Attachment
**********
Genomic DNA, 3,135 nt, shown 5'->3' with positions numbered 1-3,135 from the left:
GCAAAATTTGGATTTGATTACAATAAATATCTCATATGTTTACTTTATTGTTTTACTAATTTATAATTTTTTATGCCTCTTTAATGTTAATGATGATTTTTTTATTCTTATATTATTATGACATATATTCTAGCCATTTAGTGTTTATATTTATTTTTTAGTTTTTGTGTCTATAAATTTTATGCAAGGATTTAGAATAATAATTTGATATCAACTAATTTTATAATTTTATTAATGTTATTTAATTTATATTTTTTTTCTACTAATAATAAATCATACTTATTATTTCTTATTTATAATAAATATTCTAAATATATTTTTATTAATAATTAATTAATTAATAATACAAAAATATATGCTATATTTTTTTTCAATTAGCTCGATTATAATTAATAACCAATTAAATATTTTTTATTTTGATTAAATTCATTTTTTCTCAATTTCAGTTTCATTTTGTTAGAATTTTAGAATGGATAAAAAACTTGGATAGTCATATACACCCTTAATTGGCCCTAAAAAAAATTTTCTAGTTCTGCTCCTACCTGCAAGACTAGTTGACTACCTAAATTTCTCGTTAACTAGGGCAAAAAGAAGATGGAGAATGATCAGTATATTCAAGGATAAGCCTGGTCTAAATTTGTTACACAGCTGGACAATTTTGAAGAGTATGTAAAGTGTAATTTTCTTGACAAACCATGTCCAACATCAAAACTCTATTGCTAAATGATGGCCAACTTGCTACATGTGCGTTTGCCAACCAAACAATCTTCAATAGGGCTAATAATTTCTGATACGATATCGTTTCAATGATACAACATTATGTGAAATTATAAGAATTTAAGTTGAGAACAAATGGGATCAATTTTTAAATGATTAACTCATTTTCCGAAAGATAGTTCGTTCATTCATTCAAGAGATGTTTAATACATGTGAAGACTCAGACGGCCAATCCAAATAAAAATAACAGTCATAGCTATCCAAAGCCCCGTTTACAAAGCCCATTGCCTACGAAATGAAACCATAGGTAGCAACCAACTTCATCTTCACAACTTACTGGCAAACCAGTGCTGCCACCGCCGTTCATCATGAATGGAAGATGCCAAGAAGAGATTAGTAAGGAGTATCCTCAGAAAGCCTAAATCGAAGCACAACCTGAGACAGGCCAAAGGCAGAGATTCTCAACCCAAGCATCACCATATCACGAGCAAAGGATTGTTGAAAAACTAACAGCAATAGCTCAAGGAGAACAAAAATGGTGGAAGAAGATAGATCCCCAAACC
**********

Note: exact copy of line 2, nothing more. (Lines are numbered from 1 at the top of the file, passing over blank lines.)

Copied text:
GCAAAATTTGGATTTGATTACAATAAATATCTCATATGTTTACTTTATTGTTTTACTAATTTATAATTTTTTATGCCTCTTTAATGTTAATGATGATTTTTTTATTCTTATATTATTATGACATATATTCTAGCCATTTAGTGTTTATATTTATTTTTTAGTTTTTGTGTCTATAAATTTTATGCAAGGATTTAGAATAATAATTTGATATCAACTAATTTTATAATTTTATTAATGTTATTTAATTTATATTTTTTTTCTACTAATAATAAATCATACTTATTATTTCTTATTTATAATAAATATTCTAAATATATTTTTATTAATAATTAATTAATTAATAATACAAAAATATATGCTATATTTTTTTTCAATTAGCTCGATTATAATTAATAACCAATTAAATATTTTTTATTTTGATTAAATTCATTTTTTCTCAATTTCAGTTTCATTTTGTTAGAATTTTAGAATGGATAAAAAACTTGGATAGTCATATACACCCTTAATTGGCCCTAAAAAAAATTTTCTAGTTCTGCTCCTACCTGCAAGACTAGTTGACTACCTAAATTTCTCGTTAACTAGGGCAAAAAGAAGATGGAGAATGATCAGTATATTCAAGGATAAGCCTGGTCTAAATTTGTTACACAGCTGGACAATTTTGAAGAGTATGTAAAGTGTAATTTTCTTGACAAACCATGTCCAACATCAAAACTCTATTGCTAAATGATGGCCAACTTGCTACATGTGCGTTTGCCAACCAAACAATCTTCAATAGGGCTAATAATTTCTGATACGATATCGTTTCAATGATACAACATTATGTGAAATTATAAGAATTTAAGTTGAGAACAAATGGGATCAATTTTTAAATGATTAACTCATTTTCCGAAAGATAGTTCGTTCATTCATTCAAGAGATGTTTAATACATGTGAAGACTCAGACGGCCAATCCAAATAAAAATAACAGTCATAGCTATCCAAAGCCCCGTTTACAAAGCCCATTGCCTACGAAATGAAACCATAGGTAGCAACCAACTTCATCTTCACAACTTACTGGCAAACCAGTGCTGCCACCGCCGTTCATCATGAATGGAAGATGCCAAGAAGAGATTAGTAAGGAGTATCCTCAGAAAGCCTAAATCGAAGCACAACCTGAGACAGGCCAAAGGCAGAGATTCTCAACCCAAGCATCACCATATCACGAGCAAAGGATTGTTGAAAAACTAACAGCAATAGCTCAAGGAGAACAAAAATGGTGGAAGAAGATAGATCCCCAAACC